Finance Minister promotes passport scheme at Henley and Partners’ launch

In the wake of a report by the European Commission warning of the security risks to Europe from cash-for-passport schemes, Finance Minister Edward Scicluna participated in a debate on the fringes of the World Economic Forum last week in which he spoke of the “investment of global skills and experience in Malta” since the country decided to sell citizenship.

Malta’s passport sales were having “a profound impact” on the economy and resulting in an “investment of global skills and experience” in the country, he told an audience hosted by Henley & Partners to launch the firm’s new concept of “sovereign equality”.

Claiming to offer a solution to “sovereign debt and financial inequality”, Group Chairman Christian Kalin described the firm’s latest concept for selling citizenship as “self-evident and revolutionary”.

“Sovereign states without abundant natural resources or the ability to raise significant revenue from taxation must find an alternative – one that will allow them to compete in global markets and avoid the dangerous levels of debt that are serious threats to their economies and societies.”

He added that “well managed” citizenship by investment programmes drive non-debt liquidity into countries and encourages foreign direct investment as well as facilitating the creation of jobs.

Scicluna joined Henley & Partners to promote the benefits of citizenship programmes as the European Commission released a report last week that warned Member States to tighten security checks on wealthy investors applying for cash for passport schemes such as that run by Malta. It said the schemes have have opened the EU to money laundering, corruption and organised crime.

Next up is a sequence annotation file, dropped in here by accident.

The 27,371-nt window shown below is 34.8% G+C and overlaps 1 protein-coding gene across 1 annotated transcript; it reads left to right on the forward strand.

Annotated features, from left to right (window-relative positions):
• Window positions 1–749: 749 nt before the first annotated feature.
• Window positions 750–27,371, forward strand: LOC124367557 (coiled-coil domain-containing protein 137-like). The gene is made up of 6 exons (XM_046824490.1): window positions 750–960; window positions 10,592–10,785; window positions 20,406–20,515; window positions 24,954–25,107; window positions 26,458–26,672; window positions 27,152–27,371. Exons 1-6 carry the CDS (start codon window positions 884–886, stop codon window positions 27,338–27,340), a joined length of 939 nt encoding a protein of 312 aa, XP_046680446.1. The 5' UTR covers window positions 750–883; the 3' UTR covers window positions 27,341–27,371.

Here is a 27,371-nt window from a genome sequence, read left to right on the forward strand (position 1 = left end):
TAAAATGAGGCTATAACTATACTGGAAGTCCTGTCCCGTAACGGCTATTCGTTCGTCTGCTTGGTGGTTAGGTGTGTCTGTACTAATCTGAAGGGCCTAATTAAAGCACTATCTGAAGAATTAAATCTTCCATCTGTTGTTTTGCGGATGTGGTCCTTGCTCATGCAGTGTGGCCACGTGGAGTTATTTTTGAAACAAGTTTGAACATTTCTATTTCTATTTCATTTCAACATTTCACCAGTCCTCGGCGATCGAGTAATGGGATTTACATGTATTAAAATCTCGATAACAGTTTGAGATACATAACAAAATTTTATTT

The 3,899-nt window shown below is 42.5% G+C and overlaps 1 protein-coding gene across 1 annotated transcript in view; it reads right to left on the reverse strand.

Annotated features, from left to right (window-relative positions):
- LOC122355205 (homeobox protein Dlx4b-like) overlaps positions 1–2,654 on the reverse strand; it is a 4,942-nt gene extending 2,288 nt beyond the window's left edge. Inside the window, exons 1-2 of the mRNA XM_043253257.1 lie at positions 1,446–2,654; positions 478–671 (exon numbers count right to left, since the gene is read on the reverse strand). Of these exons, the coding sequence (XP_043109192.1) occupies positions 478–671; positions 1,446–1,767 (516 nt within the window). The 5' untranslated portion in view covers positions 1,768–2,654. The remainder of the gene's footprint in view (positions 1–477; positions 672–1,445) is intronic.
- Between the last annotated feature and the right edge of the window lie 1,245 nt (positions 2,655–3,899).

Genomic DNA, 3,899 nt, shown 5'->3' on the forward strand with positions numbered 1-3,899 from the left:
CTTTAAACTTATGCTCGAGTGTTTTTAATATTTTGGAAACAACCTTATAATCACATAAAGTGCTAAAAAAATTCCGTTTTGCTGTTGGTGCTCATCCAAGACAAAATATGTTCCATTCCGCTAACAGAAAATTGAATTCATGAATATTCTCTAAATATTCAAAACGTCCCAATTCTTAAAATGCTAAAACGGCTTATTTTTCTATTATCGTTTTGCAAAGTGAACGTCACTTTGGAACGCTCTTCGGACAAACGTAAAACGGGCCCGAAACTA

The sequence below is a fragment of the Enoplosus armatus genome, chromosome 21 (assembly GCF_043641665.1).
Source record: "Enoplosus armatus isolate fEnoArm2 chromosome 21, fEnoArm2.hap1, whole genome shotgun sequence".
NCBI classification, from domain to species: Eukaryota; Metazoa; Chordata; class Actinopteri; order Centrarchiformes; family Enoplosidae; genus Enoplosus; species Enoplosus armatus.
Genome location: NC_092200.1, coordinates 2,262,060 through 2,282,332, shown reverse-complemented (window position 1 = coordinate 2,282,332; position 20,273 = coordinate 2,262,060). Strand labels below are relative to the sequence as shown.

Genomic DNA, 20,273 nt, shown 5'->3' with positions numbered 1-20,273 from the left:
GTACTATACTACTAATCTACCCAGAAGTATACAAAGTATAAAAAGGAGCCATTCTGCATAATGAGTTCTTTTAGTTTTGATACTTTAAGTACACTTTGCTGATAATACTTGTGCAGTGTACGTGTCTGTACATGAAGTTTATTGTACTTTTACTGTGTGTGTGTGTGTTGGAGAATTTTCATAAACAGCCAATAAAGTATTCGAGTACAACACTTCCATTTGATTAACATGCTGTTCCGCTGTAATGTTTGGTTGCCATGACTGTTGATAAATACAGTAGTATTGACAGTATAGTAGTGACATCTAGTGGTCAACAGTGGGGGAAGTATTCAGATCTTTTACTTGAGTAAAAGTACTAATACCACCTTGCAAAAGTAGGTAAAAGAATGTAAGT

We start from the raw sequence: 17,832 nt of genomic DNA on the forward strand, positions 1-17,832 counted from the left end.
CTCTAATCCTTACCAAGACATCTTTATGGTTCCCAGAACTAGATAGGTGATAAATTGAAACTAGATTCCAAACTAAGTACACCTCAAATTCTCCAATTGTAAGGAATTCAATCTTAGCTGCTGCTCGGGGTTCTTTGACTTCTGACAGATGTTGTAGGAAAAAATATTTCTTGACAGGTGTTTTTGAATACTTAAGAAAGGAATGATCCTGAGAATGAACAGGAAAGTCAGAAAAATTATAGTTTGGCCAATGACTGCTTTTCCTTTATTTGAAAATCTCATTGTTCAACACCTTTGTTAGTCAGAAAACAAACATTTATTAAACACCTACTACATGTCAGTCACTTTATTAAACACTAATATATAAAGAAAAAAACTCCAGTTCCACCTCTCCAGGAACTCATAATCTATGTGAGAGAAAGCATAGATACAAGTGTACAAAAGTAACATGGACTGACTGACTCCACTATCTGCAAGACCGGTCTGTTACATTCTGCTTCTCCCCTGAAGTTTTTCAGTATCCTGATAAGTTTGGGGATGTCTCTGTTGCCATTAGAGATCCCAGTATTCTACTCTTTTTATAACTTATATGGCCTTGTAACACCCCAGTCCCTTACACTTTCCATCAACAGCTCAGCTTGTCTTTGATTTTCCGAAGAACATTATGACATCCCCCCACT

This was the first time the Commission looked into the schemes, noting shortfalls in due diligence checks, as well as efforts to circumvent EU rules that require “effective” residence in an EU state before granting citizenship.

Malta, Cyprus and Bulgaria are the only EU Member States that run schemes selling citizenship allowing wealthy individuals to buy EU passports, and free movement inside the bloc. Bulgaria announced later it was set to cancel its programme.

Henley & Partner’s launch also led to criticism on social media that the firm was thriving on financial inequality.

Responding to Henley & Partner’s tweet on the launch, lawyer Justin Borg-Barthet said it was an “abuse of markets”.

“No matter how you dress this up, your business model isn’t about equity or equality. It’s about abuse of markets. Selling citizenship to dubious individuals may balance budgets, but – crucially – it enables those individuals to benefit further from massive wealth transfers,” he said.

Malta and its cash-for-passports scheme has been a subject of much controversy and concern, including allegations of kickbacks to the Prime Minister’s chief of staff.

The scheme requires applicants are present in the country for a period of time, requiring the purchase of a property at a minimum value of €350,000, or a rented property at a minimum value of €16,000 per year. Yet an investigation found addresses that were uninhabited, dilapidated, and for all intents and purposes, nothing more than “letterbox addresses”.

Applicants were found not to be living in Malta, much less setting up businesses that could contribute value, or investing global skills and experience.

Henley & Partners responded to the European Commission’s concerns on cash-for-passport schemes in Europe by saying they were “fundamentally misguided,” and accusing them of an “inherent lack of understanding of how the investment migration industry actually operates”.


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